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The Carletonian

The Carletonian

Chen and Hanson Power Men’s Basketball Past St. Mary’s

<nen Chen ‘17 and Taylor Hanson ‘14 had 21 points apiece to lead the Carleton College men’s basketball team to a 77-61 victory over Saint Mary’s University.

“We hit the floor real hard. It was very determined Carleton team,” said Carleton head coach Guy Kalland. “I was really happy with our offensive efficiency and defensive effort. We did a nice job handling the ball screens tonight.”

The Knights never trailed, opening the game with a 17-2 burst en route to the win. Carleton shot 57 percent from the field—its third-highest field-goal percentage of the season. The hosts also posted season-best totals in rebounds (45) and assists (23).

After Carleton carried a 39-27 lead into intermission, the Cardinals opened the second period on an 8-0 spurt. Following a Knights timeout, the hosts went back to their senior post as back-to-back buckets by Hanson sparked a 22-9 run that put Carleton back in command of the game.

Saint Mary’s tried to keep pace via the long-range shot, making 10 three pointers, but the Cardinals had no answer for the Carlton posts.

Hanson was 10-for-12 from the floor and corralled 14 rebounds for his sixth career double-double. Chen made 10-of his-13 field-goal attempts. John Eckert ‘16 added six points, nine rebounds and a career-high tying seven assists.

Guards Mitchell Biewen ‘17 and Beau Smit ‘17 contributed 15 and 10 points respectively, giving Carleton three rookies in double figures.

“First-year kids are way different in November than they are in January. There is a lot more playing and less thinking as they get into a more instinctive phase,” said Kalland.

Ronnie Ortiz tallied a career-best 18 points to pace the Cardinals.

Later in the week, Carleton looked to build upon the win over St. Mary’s when the Knights played host to Augsburg College. But despite a career-high 24 points from first-year Peter Bakker-Arkema ‘17, the Knights suffered a 66-63 loss to the Auggies.

“I thought it was the kind of battle that we had anticipated,” said coach Kalland after the game, “I think we played at a decent level; we had some trouble with ball screens early on. They’re awfully quick and hard to guard off the bounce, but I thought we got quality possessions on offense and we got some good looks down the stretch.”

Carleton (6-7, 4-4 MIAC) hit the court with just eight players dressed. The number disparity was of little importance at the start of the game, however, as the Knights battled back and forth with the Auggies (9-4, 5-3 MIAC) during the opening frame. Bakker-Arkema was 6-of-7 from the field in the first half, including 4-of-5 from beyond the arc, to help the Knights carve out a 41-37 lead heading into intermission.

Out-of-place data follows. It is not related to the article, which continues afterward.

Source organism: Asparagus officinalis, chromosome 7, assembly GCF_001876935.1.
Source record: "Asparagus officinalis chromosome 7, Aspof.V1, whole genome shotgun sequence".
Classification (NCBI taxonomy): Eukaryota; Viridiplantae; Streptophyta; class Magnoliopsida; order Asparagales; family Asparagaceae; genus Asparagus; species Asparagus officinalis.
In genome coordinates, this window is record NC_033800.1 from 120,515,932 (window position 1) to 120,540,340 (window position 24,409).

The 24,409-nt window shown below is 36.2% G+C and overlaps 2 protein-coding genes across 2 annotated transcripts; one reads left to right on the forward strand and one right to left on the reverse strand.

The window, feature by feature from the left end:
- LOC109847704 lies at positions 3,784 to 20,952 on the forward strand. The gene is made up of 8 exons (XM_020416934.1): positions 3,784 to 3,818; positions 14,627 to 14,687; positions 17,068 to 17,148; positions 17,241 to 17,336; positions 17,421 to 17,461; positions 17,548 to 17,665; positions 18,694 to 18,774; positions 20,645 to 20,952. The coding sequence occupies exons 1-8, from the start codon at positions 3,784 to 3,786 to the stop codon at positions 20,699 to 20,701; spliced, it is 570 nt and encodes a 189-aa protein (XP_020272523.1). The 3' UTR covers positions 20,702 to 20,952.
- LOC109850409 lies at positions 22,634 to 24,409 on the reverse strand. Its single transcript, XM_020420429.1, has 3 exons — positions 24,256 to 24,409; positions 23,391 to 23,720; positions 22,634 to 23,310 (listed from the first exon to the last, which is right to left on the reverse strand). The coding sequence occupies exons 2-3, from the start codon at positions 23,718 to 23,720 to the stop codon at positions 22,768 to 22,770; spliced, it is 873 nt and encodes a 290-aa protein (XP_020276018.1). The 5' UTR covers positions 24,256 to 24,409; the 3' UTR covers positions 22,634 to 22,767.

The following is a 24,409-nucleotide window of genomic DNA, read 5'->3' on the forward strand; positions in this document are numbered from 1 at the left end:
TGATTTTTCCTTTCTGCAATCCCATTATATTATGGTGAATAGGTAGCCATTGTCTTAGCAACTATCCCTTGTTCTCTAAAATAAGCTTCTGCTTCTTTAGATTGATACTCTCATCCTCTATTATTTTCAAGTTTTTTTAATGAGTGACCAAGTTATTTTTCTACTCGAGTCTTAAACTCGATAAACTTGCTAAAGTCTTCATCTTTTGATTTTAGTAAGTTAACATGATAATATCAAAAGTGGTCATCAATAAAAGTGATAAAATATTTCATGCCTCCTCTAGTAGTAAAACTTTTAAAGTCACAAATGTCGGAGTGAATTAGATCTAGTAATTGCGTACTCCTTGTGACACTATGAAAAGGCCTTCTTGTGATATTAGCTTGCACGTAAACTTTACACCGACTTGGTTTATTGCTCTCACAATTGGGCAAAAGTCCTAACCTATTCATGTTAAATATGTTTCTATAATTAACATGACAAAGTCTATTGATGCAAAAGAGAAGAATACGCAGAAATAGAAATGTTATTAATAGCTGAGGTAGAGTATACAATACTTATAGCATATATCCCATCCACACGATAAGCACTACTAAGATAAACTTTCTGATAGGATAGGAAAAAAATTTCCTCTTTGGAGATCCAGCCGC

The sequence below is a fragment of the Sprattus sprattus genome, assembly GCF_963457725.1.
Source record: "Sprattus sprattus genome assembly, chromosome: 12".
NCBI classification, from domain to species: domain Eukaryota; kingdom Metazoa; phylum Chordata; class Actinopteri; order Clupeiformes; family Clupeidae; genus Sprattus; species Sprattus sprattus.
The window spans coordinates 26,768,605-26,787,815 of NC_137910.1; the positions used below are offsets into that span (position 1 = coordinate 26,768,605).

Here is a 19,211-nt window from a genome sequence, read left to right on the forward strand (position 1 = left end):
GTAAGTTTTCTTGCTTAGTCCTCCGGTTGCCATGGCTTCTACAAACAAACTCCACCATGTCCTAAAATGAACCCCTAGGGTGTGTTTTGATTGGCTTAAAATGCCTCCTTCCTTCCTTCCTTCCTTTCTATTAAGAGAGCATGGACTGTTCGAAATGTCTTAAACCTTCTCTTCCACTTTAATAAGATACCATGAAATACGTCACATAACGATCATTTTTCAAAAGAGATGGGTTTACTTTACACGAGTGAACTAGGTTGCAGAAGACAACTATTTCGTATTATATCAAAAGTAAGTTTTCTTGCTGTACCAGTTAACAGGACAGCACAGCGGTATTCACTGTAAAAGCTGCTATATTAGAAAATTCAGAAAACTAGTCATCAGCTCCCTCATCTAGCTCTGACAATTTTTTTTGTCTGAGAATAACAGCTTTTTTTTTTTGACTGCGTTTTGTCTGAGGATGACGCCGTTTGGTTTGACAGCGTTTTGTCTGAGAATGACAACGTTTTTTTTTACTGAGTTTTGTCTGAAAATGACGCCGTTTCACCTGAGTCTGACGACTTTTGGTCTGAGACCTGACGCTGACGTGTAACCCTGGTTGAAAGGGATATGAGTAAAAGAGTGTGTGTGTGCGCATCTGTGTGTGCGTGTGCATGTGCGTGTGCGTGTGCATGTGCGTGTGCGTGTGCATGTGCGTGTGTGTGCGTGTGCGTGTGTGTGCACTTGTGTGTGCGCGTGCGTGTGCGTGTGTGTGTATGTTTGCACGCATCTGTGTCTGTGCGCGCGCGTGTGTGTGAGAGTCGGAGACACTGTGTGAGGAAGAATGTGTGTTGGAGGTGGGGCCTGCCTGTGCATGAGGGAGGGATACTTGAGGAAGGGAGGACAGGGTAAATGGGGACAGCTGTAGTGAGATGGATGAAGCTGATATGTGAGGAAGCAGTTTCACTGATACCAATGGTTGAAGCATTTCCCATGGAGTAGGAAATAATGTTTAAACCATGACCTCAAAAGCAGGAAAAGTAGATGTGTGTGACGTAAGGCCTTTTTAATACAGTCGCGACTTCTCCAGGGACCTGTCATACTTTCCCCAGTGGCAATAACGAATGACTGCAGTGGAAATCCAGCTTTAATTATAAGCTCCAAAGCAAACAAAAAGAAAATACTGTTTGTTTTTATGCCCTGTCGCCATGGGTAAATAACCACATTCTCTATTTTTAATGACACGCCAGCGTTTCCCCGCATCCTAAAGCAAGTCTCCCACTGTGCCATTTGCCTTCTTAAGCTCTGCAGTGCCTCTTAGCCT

Both teams blistered the nets with Augsburg shooting 65.2 percent over the first twenty minutes and Carleton connecting on 62.5 percent of its attempts.

After a jumper by Bakker-Arkema gave Carleton its biggest advantage of the contest, 47-39, with 17:10 remaining, Augsburg respond with a 12-1 run to take a three-point lead with 12:32 still to play.

Seven minutes later, with the score tied at 57-57, Beau Smit—who until then had played the entire game, contributed 11 points, and was Carleton’s best available perimeter defender—fouled out.

Bakker-Arkema notched the game’s next points with a layup, giving the Knights a two-point lead with 4:25 left. The Auggies put together a 7-0 run capped by Parker Hines’ three pointer with the shot clock winding down. That shot proved to be the dagger, putting the visitors in front 64-59 with 23 ticks remaining.

Carleton committed a season-low five turnovers, but a 33 percent shooting effort in the second half proved to be the difference.

In addition to Bakker-Arkema and Smit, Carleton benefitted from a 13-point, nine-rebound effort from Taylor Hanson, who joined Mitchell Biewen in playing the full 40 minutes for the Knights.

Andy Seidlitz and Dan Kornbaum led the way for the Auggies, scoring 19 and 18 points, respectively.

“All in all I thought we played at a solid level. You always want to put yourself in a position where you can win a contest, and I thought we did that. It didn’t work out this time, but it wasn’t for lack of effort or execution. It was a good day for the Knights,” Coach Kalland concluded.

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